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It’s Income, Not Ethnicity
It isn’t 1979 any more. Republicans need a forward-looking economic message.


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In the wake of Mitt Romney’s defeat, many on the right, from Charles Krauthammer to Sean Hannity, have argued that Republican resistance to amnesty for illegal immigrants imperils the party’s standing with “Hispanics.” Simply grant an amnesty, they say, keep every other policy the same, and Republicans will sweep to victory in 2016. However, it could just as easily be argued that class contributed more than ethnicity to Romney’s defeat. According to exit polls, Romney improved on John McCain’s national performance among households making under $30,000 a year and over $50,000 a year (though he still decisively lost those making under $30,000 a year). However, for those households making between $30,000 and $49,999, he underperformed: McCain lost those voters by twelve points, while Romney lost them by 15. Moreover, because of the economic travails of the past four years, members of those working-class/lower-middle-class households rose from 19 percent of the electorate in 2008 to 21 percent in 2012. Meanwhile, members of households making under $30,000 a year rose from 18 percent of voters to 20 percent of voters. So the income segments of the electorate in which Republicans perform worse have been growing, and, among those on the economic edge, Republican electoral performance is declining.

This trend was exaggerated in many swing states. In New Hampshire, Obama went from winning the $30,000–$49,999 demographic by three points in 2008 to winning it by 21 in 2012. In Ohio, the president went from an 8-point margin of victory to a 12-point one in that demographic. In Virginia, his margin went from ten points to 22; in Colorado, from three points to 23. In Nevada, McCain lost that economic category by 18, but Romney lost it by 36, and, in Pennsylvania, the gap between Obama and his Republican opponent grew from 17 to 23 points. And not all these changes can be traced to changes in the ethnic composition of the electorate. In Virginia, for example, the Hispanic portion of the vote remained the same, as did the president’s victory margin among Hispanics, but Romney still lost considerable ground among working-class voters.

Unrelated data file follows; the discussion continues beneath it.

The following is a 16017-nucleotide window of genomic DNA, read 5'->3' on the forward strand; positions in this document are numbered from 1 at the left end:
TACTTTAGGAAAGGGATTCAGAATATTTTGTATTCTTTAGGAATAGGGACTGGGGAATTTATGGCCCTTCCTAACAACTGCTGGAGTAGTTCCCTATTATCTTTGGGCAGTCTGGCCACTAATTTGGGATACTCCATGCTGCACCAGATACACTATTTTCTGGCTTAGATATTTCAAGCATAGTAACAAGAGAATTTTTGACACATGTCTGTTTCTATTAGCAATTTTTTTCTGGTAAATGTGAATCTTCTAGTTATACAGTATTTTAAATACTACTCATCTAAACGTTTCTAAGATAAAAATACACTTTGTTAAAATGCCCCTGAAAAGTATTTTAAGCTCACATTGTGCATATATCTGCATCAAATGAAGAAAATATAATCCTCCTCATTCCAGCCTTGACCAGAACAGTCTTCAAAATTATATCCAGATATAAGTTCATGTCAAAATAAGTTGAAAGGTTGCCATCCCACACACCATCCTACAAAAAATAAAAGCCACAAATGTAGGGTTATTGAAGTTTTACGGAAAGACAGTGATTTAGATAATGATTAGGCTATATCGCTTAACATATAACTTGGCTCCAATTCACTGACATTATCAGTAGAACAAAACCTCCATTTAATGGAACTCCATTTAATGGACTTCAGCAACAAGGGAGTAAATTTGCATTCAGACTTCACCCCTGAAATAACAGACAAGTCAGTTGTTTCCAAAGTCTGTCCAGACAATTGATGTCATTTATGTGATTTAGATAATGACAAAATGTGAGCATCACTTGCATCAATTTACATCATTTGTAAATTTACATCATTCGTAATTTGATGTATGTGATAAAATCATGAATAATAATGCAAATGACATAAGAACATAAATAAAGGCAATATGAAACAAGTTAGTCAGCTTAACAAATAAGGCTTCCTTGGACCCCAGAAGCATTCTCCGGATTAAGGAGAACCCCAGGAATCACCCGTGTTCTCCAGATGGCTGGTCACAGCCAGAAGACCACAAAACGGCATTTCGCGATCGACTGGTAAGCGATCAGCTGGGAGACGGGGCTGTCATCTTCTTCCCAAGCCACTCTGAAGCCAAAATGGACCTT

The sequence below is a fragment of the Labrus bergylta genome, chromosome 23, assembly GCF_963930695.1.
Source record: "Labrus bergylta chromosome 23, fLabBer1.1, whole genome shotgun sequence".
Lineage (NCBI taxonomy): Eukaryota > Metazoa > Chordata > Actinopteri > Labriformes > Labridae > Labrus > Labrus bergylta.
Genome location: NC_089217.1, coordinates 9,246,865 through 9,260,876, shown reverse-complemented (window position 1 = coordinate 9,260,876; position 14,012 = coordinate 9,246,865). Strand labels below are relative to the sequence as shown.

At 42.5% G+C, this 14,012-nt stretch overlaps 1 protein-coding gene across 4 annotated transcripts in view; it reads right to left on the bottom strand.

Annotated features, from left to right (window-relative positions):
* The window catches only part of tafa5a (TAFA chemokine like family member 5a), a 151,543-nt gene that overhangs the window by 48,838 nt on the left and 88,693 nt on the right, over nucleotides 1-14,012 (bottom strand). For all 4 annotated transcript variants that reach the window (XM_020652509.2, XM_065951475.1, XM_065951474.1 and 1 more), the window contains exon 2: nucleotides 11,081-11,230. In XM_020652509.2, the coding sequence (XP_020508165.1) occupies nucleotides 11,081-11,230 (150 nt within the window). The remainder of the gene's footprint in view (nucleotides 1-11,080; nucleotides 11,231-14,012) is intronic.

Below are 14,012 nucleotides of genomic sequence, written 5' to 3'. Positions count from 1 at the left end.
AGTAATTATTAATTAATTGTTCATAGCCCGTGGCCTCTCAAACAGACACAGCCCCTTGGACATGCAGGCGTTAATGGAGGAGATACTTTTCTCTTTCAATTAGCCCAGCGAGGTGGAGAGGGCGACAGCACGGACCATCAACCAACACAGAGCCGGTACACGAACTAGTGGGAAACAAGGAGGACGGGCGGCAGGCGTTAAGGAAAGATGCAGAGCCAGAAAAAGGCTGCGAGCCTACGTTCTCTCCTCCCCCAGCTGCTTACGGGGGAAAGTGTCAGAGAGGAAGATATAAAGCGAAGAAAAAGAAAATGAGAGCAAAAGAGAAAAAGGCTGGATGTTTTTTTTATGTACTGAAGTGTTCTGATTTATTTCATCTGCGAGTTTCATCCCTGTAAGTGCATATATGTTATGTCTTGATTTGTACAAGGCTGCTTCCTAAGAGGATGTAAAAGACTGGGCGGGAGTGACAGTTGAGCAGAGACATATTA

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Romney’s underperforming McCain among the working class is probably what tipped the scales in many states. If Romney had simply equaled McCain’s margin of loss among those households making between $30,000 and $49,999, he would probably have won (or had results too close to call in) Ohio, Virginia, and Colorado. Nevada and New Hampshire could have been within reach. That would have brought Romney’s total to 256 electoral votes. If he had not almost doubled McCain’s margin of loss among voters from households making under $30,000 in Pennsylvania (he lost this group by 50 points instead of 34) , the Keystone State would have been in play. In that case, Romney would have been within reach of the presidency.